Contextually to the debate that occurred on March 10th, a majority of the MEPs suggested severe measures to be taken in respect to the involved countries to avoid a deterioration of the situation. Among the suggested proposals the rule of law conditionality was once again called into play, with few MEPs asking for it to be immediately put into effect. If the circumstance of emergency related to the veto enacted by Hungary and Poland required for a fast solution to be reached, the stance adopted now shows a less flexible attitude towards the two countries. On the other hand, however, a number of MEPs perceived the concerns expressed as lacking objectivity and as being influenced by differing political viewpoints. 

Media freedom represents a fundamental principle to uphold within democracies. However, safeguarding this value becomes indispensable in times of crisis. The resolution adopted in November already stressed how a concentrated media environment can lead to increased disinformation and hate speech. Similar consequences, indeed, must be necessarily avoided, particularly in the course of a pandemic. Furthermore, both on that occasion and in the last plenary session of the European Parliament it was emphasized how political actors strongly leverage the health crisis to undermine democratic standards. Therefore, in similar circumstances, MEPs have oftentimes focused on the necessity to ensure that EU funds are not exploited to strengthen state control over the media and/or for pro-government content. Perhaps encouraging the investment of funds in favor of media pluralism and freedom of expression would be a better approach.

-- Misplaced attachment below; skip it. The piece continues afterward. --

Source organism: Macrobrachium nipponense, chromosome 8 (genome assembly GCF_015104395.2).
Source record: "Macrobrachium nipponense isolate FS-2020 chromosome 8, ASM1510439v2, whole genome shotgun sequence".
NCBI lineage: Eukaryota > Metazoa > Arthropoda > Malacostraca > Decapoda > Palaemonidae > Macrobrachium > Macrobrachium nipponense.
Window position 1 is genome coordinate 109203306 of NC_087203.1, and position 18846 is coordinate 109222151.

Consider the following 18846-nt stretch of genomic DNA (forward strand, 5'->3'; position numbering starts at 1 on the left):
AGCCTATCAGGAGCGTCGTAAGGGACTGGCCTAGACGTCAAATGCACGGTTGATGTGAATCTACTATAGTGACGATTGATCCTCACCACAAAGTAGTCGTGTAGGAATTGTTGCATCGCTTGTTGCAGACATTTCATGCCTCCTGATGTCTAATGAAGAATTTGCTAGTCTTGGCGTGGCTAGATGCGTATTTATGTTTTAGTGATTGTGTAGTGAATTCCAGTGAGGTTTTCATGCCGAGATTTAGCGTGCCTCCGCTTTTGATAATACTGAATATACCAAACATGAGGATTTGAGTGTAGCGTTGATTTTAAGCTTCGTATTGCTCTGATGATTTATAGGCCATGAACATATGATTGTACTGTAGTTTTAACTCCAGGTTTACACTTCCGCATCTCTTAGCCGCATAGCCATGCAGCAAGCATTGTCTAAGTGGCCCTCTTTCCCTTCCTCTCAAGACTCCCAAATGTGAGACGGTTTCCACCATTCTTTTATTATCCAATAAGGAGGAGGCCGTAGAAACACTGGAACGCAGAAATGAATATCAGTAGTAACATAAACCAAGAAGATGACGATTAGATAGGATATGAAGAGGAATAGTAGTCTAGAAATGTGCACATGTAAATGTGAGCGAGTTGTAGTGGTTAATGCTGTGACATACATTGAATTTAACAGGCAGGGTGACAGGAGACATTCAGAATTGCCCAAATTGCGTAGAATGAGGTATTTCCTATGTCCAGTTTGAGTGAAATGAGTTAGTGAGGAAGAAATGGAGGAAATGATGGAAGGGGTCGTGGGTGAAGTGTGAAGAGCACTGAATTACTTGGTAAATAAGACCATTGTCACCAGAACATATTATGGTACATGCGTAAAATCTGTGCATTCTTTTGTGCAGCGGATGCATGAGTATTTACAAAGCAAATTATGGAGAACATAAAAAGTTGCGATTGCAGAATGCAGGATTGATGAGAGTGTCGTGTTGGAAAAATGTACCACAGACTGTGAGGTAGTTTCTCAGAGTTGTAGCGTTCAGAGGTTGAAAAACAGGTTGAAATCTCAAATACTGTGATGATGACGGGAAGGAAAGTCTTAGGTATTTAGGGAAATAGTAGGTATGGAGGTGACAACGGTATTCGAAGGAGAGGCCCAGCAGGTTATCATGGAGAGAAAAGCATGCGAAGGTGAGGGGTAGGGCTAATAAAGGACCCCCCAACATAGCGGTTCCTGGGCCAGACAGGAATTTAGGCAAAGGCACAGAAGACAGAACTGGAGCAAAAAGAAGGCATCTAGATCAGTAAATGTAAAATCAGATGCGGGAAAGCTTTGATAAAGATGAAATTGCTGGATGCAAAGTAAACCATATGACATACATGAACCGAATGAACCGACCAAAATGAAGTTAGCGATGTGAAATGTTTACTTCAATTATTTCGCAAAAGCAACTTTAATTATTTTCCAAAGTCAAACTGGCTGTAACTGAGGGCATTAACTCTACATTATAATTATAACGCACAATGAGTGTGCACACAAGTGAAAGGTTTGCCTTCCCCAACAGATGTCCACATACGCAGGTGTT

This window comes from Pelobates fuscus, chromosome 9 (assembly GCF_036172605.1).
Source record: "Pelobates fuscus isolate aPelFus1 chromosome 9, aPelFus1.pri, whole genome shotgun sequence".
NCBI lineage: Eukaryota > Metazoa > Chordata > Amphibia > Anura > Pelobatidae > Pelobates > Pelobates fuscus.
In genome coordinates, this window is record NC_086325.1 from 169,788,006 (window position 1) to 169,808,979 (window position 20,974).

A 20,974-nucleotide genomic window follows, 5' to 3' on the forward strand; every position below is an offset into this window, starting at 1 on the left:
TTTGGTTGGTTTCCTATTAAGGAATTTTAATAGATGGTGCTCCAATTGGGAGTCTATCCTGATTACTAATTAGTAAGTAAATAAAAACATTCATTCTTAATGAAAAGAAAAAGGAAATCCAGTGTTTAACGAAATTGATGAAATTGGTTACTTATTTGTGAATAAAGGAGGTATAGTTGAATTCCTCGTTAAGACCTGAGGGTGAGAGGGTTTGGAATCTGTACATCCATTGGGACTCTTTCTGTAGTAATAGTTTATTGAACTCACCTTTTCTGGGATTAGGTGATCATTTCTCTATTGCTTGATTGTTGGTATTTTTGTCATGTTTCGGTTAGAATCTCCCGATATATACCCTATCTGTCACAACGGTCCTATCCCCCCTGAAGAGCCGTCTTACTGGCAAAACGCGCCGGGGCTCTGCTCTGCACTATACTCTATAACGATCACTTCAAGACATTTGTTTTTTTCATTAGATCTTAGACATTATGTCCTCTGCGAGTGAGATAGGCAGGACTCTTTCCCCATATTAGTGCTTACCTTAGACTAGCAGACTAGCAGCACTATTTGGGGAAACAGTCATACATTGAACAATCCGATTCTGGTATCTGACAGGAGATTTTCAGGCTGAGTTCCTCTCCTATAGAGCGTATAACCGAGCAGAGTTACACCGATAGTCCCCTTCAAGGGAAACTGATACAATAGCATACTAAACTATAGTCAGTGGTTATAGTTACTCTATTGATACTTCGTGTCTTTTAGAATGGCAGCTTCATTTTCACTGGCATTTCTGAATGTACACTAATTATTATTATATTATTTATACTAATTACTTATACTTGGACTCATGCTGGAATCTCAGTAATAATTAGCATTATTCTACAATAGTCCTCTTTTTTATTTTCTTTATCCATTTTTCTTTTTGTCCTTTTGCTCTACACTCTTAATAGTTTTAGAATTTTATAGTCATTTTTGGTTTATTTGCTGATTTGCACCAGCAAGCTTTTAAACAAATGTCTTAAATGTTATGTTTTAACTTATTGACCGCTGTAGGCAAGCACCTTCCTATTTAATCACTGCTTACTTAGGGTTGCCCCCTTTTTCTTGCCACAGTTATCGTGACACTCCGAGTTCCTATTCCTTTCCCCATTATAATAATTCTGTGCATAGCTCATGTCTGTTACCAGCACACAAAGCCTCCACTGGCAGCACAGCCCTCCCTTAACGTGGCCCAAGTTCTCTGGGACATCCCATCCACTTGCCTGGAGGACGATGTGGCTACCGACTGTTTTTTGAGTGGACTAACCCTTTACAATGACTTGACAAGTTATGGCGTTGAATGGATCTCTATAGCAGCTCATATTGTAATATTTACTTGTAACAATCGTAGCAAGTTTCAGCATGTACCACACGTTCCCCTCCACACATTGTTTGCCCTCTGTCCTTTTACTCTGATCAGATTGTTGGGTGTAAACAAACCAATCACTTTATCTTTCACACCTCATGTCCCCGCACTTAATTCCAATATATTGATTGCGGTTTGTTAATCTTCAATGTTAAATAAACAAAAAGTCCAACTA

Fidesz quits the EPP: A new powershift in the European Parliament?

By Robin Vandendriessche